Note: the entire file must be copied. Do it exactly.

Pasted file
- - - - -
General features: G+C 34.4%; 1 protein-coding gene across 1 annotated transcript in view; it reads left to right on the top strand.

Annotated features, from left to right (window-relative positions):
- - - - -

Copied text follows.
General features: G+C 34.4%; 1 protein-coding gene across 1 annotated transcript in view; it reads left to right on the top strand.

Annotated features, from left to right (window-relative positions):